SPORT and fitness in Moray is set to be taken to a whole new level when a new £50,000 climbing wall is unveiled in Speyside.
The new facility at Speyside Sports and Community Centre in Aberlour is to be launched at an open day between 10am and 4pm tomorrow (Saturday).
Local councillor Fiona Murdoch said it was a fantastic new facility for Speyside and Moray which will have great appeal to visitors and locals alike.
Supported by a number of funding bodies, community groups and the local public, the 7.3-metre-high wall is designed for both novice and experienced climbers, with several routes to choose from.
Equipment such as climbing shoes, harnesses and ropes are all available from the centre for anyone wishing to have a tasting session at the open day, while climbers will be on hand to give advice.
The day-to-day running and maintenance of the centre will be taken on by Moray Council, jointly through the school and the sport and community centre.
Councillor Murdoch, who represents the Speyside Glenlivet ward, said: “Outdoor adventure activities are growing enormously popular, and the climbing wall allows people to practise for the real thing as well as providing a new indoor sporting opportunity in its own right.
“I am sure the climbing wall will be a magnet for people of all ages to come to Aberlour to try this challenging new sport.”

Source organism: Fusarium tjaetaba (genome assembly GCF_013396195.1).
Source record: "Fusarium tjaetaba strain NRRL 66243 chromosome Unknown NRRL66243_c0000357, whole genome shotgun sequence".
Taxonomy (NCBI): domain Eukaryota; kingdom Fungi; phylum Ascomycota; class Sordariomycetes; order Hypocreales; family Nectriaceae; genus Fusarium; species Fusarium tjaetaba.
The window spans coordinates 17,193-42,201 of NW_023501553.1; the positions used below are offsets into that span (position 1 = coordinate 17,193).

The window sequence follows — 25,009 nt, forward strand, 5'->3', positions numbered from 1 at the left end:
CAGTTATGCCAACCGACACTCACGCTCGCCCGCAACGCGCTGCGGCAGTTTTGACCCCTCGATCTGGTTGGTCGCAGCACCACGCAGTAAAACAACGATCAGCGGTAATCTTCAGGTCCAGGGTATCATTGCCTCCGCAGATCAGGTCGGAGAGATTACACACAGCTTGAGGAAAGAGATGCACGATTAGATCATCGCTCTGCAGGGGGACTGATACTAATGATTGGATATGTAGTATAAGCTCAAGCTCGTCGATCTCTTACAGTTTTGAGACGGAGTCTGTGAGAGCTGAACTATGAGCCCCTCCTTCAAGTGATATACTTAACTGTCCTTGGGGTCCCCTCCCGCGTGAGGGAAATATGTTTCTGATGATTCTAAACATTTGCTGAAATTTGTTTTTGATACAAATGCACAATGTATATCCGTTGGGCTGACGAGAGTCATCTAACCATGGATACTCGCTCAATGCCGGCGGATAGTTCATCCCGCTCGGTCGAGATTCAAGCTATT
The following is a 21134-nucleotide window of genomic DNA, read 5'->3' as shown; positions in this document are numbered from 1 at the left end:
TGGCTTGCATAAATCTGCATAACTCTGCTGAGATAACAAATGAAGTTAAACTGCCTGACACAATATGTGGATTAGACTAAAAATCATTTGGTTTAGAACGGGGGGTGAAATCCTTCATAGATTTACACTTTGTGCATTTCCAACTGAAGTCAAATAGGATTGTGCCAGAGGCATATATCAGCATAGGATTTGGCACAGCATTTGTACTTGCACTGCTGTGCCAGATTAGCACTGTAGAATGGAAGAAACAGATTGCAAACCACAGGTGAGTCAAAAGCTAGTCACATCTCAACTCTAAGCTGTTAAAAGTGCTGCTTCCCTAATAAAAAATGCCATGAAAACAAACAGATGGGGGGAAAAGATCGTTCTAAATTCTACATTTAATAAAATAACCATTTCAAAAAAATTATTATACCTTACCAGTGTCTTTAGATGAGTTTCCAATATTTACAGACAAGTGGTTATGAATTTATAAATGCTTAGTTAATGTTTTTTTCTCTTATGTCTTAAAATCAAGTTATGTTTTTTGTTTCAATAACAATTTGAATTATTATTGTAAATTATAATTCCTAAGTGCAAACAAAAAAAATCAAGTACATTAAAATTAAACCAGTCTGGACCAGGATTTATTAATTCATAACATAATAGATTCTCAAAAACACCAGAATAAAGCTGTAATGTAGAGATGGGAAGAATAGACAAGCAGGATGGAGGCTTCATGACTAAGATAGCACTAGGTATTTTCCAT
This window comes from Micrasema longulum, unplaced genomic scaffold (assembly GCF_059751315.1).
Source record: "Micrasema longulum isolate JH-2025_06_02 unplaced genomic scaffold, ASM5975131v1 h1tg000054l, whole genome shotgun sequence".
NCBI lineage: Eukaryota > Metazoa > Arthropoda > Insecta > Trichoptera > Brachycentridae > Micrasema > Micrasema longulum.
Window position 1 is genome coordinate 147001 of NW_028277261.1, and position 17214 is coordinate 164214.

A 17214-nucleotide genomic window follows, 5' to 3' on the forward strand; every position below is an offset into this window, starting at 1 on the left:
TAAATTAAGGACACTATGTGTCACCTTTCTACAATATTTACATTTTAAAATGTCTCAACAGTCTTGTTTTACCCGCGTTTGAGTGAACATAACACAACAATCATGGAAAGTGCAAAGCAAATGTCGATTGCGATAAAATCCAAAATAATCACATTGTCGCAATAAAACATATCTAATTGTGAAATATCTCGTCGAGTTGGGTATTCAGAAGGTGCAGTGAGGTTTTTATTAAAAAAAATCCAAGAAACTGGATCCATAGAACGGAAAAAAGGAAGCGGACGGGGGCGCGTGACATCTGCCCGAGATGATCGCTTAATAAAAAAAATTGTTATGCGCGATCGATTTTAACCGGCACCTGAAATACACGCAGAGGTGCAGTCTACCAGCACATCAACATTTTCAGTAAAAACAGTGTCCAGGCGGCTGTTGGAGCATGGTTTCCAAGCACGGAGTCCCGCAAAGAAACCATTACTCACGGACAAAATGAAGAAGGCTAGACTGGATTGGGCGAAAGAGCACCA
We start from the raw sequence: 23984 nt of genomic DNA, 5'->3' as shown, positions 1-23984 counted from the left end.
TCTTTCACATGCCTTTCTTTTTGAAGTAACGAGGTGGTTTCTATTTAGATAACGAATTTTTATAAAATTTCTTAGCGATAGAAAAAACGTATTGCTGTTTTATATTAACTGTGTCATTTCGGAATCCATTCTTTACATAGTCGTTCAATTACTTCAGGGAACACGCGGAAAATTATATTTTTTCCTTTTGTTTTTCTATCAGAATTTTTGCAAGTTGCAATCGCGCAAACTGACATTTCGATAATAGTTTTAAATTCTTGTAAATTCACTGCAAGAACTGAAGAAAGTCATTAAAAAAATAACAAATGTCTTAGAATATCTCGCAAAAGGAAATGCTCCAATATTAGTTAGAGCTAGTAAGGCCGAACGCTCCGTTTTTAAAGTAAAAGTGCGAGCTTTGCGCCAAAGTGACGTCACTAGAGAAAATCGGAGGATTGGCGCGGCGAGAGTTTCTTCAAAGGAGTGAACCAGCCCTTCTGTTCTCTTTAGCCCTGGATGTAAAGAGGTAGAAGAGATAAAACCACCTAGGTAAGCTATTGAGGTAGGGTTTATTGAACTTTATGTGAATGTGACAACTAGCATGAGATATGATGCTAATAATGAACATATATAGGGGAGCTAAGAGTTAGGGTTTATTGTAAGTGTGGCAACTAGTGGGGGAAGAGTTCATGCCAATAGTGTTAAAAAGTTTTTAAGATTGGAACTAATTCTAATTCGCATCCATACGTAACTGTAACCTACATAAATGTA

Tomorrow’s launch will give people of all ages and abilities the chance to try out the facility. It will also include a talk by Kev Shields, who features on climbing and outdoor programmes, and regularly guides climbs.
The new wall replaces one built as part of the original school building in 1976, and has come about through the efforts of a steering group including representatives from the local community, Speyside High School and Speyside Sports and Community Centre.
Funding and support came from Moray LEADER, SportScotland, the Big Lottery Fund, Aberlour Community Association, William Grant & Sons, Glenlivet and Inveravon Community Association, Lord Lieutenant of Banffshire Mrs Clare Russell, and the local community.
The centre aims not only to provide a facility for the school and community, but to draw visitors to the area, where weather is often unsuitable for hill climbing.
It has a range of lead and bottom-roped routes that will be changed to maintain variety for regular users. Two dominating roof sections extend the length of routes by five metres, creating two of the longest horizontal roofs in Scotland.